Purchase this article with an account.
C.–J. Dong, Y. Guo, W.A. Hare; Functional and Structural Imaging of Living in situ Retinal Neurons With a New High Speed Confocal Imaging System . Invest. Ophthalmol. Vis. Sci. 2005;46(13):1589.
Download citation file:
© ARVO (1962-2015); The Authors (2016-present)
Purpose: A detailed knowledge of functional and structural organization of the mammalian retina under both physiological and pathological conditions is essential to understand normal retinal function and mechanisms of retinal disease. Methods: Using a new high speed (Nipkow spinning disk) confocal system, we conducted functional (Ca++) and structural imaging of living in situ retinal neurons in ex vivo retinal preparations (isolated retina and retinal slice). In combination with whole–cell patch clamp, optical imaging can be done simultaneously with electrophysiological recordings. Neuroactive agents were delivered rapidly and locally by a custom–made multi–channel local perfusion system. Results: Compared with conventional confocal systems, this new high speed confocal system is better suited for recording of fast physiological events and structure of living in situ neurons. Using this system we recorded robust Ca++ signals mediated by both voltage– and ligand–gated channels in in situ retinal ganglion cells (RGCs). In combination with whole–cell patch clamp, we also recorded simultaneously whole–cell currents elicited by both excitatory and inhibitory neurotransmitters and their agonists. Using long–working distance water immersion objectives we recorded confocal images of single (labeled with a fluorescent dye using the patch electrode) as well as multiple (labeled retrogradely at optic nerve) living in situ RGC(s). This high–speed confocal system also allows functional and structural measurements from the same in situ retinal neurons. Conclusions: This new high speed confocal imaging system, together with patch clamp and local perfusion techniques and ex vivo retinal preparations, provides a powerful tool to study normal retinal function and mechanisms of retinal disease. E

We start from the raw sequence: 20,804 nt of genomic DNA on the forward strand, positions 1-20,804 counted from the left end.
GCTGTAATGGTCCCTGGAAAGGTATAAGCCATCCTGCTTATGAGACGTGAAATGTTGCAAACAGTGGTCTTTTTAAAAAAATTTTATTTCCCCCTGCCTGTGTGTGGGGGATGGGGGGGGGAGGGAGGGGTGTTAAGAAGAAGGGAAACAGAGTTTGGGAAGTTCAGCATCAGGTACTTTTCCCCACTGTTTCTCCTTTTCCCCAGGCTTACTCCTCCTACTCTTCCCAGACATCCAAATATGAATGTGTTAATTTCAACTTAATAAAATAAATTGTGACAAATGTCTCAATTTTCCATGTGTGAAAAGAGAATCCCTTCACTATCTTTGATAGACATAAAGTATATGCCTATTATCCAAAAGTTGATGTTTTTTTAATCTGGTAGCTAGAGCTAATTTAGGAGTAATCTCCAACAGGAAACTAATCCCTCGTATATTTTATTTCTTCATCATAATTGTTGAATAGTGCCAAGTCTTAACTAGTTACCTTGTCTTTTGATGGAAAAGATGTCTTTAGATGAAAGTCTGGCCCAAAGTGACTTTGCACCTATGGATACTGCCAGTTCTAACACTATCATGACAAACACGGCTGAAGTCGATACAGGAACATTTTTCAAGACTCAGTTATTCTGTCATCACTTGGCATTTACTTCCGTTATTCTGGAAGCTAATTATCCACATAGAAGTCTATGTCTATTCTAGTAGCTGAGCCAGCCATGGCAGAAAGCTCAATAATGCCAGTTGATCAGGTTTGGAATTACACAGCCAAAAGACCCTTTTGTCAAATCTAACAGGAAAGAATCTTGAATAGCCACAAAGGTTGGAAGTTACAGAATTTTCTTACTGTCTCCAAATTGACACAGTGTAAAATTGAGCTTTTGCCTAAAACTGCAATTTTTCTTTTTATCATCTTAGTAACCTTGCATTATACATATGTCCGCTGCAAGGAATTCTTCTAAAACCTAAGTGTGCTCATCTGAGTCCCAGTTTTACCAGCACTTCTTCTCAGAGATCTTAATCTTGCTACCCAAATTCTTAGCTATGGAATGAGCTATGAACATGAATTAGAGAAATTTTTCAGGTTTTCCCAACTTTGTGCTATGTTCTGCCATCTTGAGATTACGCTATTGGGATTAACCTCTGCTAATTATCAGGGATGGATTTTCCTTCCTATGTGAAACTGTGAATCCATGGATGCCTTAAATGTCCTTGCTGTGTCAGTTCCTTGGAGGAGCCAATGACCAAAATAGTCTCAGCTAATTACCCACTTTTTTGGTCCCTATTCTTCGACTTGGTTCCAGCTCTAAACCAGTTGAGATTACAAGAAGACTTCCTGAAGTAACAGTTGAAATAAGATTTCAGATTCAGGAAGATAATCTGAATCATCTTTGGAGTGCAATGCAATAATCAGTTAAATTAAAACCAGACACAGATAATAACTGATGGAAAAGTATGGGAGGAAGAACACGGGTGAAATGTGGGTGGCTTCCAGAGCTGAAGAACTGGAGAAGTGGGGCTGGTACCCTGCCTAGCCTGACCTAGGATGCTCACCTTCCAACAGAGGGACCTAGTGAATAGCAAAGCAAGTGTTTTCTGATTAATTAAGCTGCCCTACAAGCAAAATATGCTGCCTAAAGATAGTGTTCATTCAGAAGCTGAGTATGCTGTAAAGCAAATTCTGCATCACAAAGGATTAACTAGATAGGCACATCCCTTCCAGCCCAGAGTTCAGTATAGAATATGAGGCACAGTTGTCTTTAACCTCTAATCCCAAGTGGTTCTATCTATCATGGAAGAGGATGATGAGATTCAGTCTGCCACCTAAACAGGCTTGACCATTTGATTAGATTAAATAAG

This PDF is available to Subscribers Only